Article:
Google Tasks sometimes feels like an afterthought, shoved into the sidebar at sites like Google Calendar and Gmail. If you rely on its to-do list functionality, but you’d like something with more of a standalone feel, a new Chrome extension turns Google Tasks into its own full-screen thing. The aptly named “Full Screen for Google Tasks” gives you a bigger and better interface that Google should have provided in the first place, though it isn’t perfect.
The setup process is simple. Just install the extension from the Chrome Web Store, fire it up via the shortcuts it adds, and follow the prompts to sign in to your associated Google account. The extension doesn’t have any superfluous permissions, merely requesting to “create, edit, organize, and delete all your tasks.” Once granted, you’ll be thrown into a three-pane interface for Google Tasks.
The leftmost pane is for your individual “Tasklists,” previously accessible in Google Tasks via the drop-down “My Tasks” menu. The middle pane shows the current task list, itemized as you had them listed in Google Tasks, including details like due dates and nesting. The right pane shows the details associated with each task as they are selected. In all, the extension’s organization is more like what we wish Google would provide, giving a logical flow from major to minor categories from left to right, but actually using the extension immediately brings out its few shortcomings.
Above: Tasks in the sidebar. Below: Same tasks in the Full Screen for Google Tasks extension.
For one, once you start interacting with the items on the list, there’s no easy way to exit what I think of as the “selection” mode in which you have a task actively selected for view on the rightmost pane. Clicking outside a task or the tasklist doesn’t take you out of this mode (as it does in the sidebar version), nor does hitting enter or escape when you’ve finished creating a new task (enter, in fact, creates a new blank task). Only changing lists in the left tab clears you from the selecting mode, and since the only difference between the task “editing” mode and “selection” modes are the thickness of the blue line beneath items, it isn’t always clear what you’re currently set to do.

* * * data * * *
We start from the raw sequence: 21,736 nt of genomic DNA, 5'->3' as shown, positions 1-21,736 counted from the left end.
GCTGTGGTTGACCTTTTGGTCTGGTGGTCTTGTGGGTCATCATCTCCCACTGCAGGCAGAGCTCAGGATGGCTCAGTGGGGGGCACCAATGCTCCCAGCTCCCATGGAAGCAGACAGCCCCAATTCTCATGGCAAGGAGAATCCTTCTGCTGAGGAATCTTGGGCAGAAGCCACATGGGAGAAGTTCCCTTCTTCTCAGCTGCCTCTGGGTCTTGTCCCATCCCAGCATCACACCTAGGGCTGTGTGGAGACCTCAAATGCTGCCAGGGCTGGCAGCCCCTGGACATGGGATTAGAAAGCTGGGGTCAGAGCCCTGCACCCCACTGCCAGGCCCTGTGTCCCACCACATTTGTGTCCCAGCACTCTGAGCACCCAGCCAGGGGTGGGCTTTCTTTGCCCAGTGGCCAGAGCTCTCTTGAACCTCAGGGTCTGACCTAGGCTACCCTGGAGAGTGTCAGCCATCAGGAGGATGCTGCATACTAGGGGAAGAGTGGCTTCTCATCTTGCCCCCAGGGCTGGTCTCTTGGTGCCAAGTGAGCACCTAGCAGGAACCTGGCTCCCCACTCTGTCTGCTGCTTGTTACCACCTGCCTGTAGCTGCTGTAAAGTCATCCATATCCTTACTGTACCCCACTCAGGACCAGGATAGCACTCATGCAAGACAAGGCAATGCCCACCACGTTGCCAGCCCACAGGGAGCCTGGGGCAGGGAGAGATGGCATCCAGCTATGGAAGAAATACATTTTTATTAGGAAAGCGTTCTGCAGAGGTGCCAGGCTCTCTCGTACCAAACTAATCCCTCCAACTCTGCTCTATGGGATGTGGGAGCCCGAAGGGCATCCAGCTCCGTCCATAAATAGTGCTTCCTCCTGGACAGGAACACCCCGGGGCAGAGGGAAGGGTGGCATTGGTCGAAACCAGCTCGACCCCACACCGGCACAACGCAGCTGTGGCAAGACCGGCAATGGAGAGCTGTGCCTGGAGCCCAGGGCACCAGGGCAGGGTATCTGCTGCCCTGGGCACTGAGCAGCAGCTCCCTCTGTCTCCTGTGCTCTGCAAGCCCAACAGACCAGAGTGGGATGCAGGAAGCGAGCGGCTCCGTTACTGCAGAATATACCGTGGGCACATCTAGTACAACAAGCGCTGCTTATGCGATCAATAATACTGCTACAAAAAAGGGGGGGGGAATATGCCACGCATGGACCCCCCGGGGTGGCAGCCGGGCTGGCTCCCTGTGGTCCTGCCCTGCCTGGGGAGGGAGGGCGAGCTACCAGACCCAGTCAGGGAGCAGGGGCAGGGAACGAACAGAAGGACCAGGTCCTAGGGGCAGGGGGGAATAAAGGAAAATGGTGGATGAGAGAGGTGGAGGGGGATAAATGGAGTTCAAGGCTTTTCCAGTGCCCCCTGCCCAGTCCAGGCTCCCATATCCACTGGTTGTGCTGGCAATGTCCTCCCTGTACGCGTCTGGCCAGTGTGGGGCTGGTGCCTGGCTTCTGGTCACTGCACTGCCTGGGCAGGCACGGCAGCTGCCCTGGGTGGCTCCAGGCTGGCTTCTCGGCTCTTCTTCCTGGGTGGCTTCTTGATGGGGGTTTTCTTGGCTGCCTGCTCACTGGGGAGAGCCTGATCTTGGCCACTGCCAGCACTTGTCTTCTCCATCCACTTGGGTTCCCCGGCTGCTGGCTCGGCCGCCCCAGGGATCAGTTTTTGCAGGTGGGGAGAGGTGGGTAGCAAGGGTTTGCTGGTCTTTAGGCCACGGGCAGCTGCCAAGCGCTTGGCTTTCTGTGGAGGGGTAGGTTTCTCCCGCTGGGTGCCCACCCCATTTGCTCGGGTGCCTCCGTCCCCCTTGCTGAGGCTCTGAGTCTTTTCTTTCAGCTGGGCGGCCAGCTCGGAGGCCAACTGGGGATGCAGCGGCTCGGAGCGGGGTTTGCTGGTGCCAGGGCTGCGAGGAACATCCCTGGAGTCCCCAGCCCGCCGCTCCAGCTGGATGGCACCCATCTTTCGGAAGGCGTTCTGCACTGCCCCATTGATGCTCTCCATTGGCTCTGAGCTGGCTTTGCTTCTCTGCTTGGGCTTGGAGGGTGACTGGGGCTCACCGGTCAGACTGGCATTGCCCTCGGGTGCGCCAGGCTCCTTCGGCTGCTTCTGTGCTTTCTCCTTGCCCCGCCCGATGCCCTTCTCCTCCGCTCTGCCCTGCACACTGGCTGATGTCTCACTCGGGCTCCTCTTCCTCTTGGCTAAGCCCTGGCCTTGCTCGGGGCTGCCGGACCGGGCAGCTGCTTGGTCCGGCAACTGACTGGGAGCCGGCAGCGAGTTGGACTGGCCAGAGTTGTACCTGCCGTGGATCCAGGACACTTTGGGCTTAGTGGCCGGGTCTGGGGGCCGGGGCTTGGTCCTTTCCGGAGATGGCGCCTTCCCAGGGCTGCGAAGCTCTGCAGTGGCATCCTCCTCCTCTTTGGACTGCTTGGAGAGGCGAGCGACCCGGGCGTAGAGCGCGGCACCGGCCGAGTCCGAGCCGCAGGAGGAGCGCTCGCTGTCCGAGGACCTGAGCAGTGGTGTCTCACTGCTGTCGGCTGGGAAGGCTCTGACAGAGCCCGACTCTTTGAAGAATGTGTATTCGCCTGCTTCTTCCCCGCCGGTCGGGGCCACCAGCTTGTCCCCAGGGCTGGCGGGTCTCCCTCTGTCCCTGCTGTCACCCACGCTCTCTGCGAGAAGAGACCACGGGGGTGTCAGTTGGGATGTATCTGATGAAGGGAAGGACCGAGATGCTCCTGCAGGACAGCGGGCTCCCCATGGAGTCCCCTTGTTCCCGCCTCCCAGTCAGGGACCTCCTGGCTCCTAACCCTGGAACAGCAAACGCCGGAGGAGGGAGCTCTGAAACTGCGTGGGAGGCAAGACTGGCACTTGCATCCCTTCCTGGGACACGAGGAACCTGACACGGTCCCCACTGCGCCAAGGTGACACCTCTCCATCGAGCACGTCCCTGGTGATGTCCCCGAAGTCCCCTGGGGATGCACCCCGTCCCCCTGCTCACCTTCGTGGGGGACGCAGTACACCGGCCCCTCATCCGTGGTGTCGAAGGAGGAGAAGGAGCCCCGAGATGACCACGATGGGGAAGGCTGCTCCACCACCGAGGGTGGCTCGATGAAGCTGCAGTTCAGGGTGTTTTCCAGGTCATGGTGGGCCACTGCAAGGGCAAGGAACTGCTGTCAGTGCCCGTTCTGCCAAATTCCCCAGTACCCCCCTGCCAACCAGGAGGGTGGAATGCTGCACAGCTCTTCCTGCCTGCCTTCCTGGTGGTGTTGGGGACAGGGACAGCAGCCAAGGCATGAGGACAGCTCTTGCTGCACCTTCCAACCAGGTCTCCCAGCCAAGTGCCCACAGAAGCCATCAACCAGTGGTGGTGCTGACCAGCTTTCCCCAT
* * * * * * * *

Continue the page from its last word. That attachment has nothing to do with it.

Another minor nitpick is that I expect the floating action button to offer task types, like tasks with due dates or sub-tasks, but it simply drops you to editing a bare-bones “basic” task. To add details like due dates, you have to do it in an extra step via the task view in the right pane. Even the Android Tasks app offers to add a date via an icon in the item creation field itself, and the sidebar version in G Suite apps has a one-click shortcut via the pencil/editing icon to add those details. It’s a minor point, but I’m used to these “new item” floating action buttons offering options when possible, so it feels like a bit of an omission here. I also ran into an odd issue with to-do task titles not always synchronizing from the Full Screen for Google Tasks extension and the sidebar-integrated version, and completed items are sort of hidden inside the three-dot menu, rather than given an easy shortcut as in the sidebar version.
The biggest problem, though, is the fact that the extension can’t add details like precise times for due dates, and can’t make recurring tasks. As noted by About Chromebooks, that’s an API limitation, as third-party apps don’t get the same degree of integration that Google’s first-party products do. It’s not a fault of the developer, Google needs to open things up more.
Still, if you’re a heavy user of Google Tasks, and you’ve been wanting a standalone site or client to use with it outside your phone, you might want to consider giving this extension a try. At a minimum, it does provide an interface that makes it a bit easier to stay organized, even if it’s missing a few things, though keep in mind that the extension does have access to all your Google Tasks data. If you’re paranoid about security, you might want to stick with first-party tools.